If I am about to receive a summons from a debt collector what should I do?

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If I am about to receive a summons from a debt collector what should I do?

I am about to receive a summon/suit from a debt collector’s lawyer. I have never been through this before. The amount of the suit, I have been disputing with the credit card company. The amount I do owe, I would like to pay however I just can’t pay it in one lump sum. What is the first action I must take? Should I contact the debt collectors lawyer?

Asked on August 26, 2010 under Bankruptcy Law, Kentucky

Answers:

S.L,. Member, California Bar / FreeAdvice Contributing Attorney

Answered 10 years ago | Contributor

When you are served with the summons and complaint (the complaint is the lawsuit attached to the summons), you will need to file an answer to the complaint.  The answer denies the allegations in the complaint.  If you are represented by an attorney, the attorney can answer the complaint for you.  If you don't have an attorney, look for answer to complaint in the index of Pleading and Practice at the law library.  This will show you the format of the answer and will have sample answers.  Using the sample format, write an answer to the complaint denying the allegations in the complaint.  At the end of the answer, you will see the verification which attests to the veracity of your statements in the answer under penalty of perjury.  Include the verification at the end of your answer.  Then, file the answer with a proof of service with the court and mail a copy to the debt collector's attorney.  The proof of service confirms the date of mailing.  Your court may have a form proof of service.  If not, you can write your own proof of service by writing that you are at least 18 years of age and the attached documents were sent by first class mail unless otherwise stated to ______ (name and address of debt collector's attorney) on ________ (date).  Sign the proof of service under penalty of perjury.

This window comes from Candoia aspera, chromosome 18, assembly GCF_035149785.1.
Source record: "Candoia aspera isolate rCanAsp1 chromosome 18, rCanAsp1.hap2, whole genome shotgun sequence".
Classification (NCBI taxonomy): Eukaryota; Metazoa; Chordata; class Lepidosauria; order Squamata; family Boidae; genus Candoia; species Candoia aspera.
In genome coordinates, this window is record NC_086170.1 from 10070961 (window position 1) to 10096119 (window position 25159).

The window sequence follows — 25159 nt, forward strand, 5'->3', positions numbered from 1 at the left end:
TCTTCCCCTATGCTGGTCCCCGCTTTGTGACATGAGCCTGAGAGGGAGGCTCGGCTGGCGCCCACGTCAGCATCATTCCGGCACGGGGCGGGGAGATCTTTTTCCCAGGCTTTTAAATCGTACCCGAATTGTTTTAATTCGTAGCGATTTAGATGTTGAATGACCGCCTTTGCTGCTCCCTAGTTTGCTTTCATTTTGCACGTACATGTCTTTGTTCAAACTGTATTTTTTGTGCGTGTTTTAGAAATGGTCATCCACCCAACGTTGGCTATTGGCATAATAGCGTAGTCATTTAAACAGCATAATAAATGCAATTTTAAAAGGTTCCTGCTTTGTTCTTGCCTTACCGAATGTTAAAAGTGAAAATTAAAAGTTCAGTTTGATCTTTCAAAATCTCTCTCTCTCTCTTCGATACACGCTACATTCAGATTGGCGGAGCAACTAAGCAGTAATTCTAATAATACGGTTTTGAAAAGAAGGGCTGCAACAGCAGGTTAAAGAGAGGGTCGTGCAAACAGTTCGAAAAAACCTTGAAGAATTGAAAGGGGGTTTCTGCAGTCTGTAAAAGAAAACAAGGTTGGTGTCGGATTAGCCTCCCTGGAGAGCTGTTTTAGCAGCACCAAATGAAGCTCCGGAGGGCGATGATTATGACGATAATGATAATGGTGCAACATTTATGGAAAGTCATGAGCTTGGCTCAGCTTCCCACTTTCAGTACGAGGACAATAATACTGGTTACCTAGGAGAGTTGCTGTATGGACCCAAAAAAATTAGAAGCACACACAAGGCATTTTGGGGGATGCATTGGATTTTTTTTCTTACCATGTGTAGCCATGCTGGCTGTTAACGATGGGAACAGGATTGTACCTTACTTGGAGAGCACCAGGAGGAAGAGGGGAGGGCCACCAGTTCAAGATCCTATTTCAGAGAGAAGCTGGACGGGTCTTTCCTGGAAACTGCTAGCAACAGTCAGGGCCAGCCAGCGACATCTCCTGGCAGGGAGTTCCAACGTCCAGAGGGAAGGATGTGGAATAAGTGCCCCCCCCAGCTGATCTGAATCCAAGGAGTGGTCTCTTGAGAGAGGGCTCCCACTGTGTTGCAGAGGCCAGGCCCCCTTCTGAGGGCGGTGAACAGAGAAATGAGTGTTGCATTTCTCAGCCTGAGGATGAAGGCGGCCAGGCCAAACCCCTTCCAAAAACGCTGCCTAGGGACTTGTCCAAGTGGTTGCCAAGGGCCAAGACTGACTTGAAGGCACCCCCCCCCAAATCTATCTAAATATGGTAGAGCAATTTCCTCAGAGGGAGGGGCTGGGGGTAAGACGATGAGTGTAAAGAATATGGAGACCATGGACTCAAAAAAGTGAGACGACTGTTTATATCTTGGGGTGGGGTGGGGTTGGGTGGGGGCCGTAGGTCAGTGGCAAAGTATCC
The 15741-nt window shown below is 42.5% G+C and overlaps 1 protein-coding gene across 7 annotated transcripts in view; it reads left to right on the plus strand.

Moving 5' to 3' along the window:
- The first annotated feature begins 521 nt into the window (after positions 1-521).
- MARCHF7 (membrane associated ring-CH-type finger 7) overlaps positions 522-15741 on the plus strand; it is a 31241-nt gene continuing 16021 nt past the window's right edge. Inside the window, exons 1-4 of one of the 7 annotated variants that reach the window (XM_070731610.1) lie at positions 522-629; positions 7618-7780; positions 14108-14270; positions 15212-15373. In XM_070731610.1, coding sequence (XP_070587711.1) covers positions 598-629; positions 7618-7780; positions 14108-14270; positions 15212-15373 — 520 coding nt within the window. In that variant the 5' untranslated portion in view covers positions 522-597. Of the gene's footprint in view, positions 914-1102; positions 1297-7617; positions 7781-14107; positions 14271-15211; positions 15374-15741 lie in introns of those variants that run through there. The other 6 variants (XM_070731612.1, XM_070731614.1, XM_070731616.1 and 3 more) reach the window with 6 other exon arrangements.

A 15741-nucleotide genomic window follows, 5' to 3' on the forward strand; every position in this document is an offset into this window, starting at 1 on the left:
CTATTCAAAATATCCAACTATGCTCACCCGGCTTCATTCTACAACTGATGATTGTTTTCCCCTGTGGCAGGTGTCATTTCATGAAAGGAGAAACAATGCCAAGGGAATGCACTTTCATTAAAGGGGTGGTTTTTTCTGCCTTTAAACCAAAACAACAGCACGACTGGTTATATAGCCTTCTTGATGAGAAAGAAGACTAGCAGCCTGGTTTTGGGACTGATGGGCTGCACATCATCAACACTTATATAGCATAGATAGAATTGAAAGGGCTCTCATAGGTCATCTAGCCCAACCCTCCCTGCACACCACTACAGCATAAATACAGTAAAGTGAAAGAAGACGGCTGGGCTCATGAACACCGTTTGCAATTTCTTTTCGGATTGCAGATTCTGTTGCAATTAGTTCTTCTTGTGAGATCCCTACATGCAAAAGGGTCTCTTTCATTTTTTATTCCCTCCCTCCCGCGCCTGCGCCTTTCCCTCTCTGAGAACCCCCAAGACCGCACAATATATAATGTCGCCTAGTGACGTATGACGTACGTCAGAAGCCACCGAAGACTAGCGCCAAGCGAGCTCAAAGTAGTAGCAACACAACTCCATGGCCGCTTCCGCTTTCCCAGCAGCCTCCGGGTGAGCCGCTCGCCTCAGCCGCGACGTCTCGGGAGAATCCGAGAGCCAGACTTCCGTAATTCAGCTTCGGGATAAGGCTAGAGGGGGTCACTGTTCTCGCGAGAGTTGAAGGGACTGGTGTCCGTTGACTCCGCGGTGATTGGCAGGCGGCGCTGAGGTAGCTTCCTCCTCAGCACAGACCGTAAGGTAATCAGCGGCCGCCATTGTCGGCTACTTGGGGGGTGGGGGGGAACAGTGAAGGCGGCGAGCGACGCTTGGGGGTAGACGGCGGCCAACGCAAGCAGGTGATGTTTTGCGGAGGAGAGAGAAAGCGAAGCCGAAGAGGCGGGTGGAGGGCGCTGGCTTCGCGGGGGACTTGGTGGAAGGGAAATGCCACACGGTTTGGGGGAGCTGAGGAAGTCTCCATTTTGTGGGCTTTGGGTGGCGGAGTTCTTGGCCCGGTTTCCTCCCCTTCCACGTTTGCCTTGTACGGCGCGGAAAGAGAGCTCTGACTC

The summons will tell you the amount of time you have to file the answer.  This varies from state to state.  The time period for responding starts on the date you are served with the summons and complaint.

If you don't file an answer to the complaint before the deadline, you will lose by default.  It is possible to have the default set aside if the court accepts your reason for not filing the answer in a timely manner, but don't take a chance on that.


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